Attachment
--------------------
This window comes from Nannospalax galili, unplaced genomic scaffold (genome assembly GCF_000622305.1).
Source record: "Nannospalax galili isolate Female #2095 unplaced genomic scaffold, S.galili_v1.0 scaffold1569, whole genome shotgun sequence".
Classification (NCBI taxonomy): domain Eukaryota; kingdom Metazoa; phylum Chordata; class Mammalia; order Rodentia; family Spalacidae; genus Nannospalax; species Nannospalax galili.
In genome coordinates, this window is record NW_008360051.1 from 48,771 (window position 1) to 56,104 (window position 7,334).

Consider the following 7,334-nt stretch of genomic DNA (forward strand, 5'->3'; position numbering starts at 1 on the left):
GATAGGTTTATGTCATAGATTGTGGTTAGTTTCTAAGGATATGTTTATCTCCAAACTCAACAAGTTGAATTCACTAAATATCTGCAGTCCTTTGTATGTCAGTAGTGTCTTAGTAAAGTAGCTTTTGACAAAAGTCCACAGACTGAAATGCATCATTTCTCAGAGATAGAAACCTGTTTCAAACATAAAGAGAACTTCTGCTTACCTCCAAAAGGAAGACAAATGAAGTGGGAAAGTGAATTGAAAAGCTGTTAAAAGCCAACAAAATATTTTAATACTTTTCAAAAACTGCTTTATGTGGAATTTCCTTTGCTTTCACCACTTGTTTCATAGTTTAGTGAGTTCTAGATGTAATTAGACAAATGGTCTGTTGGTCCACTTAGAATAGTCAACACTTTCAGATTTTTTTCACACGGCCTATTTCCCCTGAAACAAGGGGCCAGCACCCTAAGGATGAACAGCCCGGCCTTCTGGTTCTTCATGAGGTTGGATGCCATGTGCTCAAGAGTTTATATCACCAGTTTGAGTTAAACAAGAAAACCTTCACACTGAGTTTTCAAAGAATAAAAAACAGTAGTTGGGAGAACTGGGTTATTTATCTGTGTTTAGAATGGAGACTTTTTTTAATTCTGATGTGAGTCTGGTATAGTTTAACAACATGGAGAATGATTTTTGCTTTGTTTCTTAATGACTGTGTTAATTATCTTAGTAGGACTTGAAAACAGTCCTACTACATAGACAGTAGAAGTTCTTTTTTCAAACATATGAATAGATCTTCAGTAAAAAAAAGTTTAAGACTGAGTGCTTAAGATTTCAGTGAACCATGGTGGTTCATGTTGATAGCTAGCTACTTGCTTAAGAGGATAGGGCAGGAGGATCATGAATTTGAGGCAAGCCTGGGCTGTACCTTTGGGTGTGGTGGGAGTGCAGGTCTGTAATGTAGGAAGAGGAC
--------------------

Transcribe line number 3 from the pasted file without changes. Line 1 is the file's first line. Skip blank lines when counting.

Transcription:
Classification (NCBI taxonomy): domain Eukaryota; kingdom Metazoa; phylum Chordata; class Mammalia; order Rodentia; family Spalacidae; genus Nannospalax; species Nannospalax galili.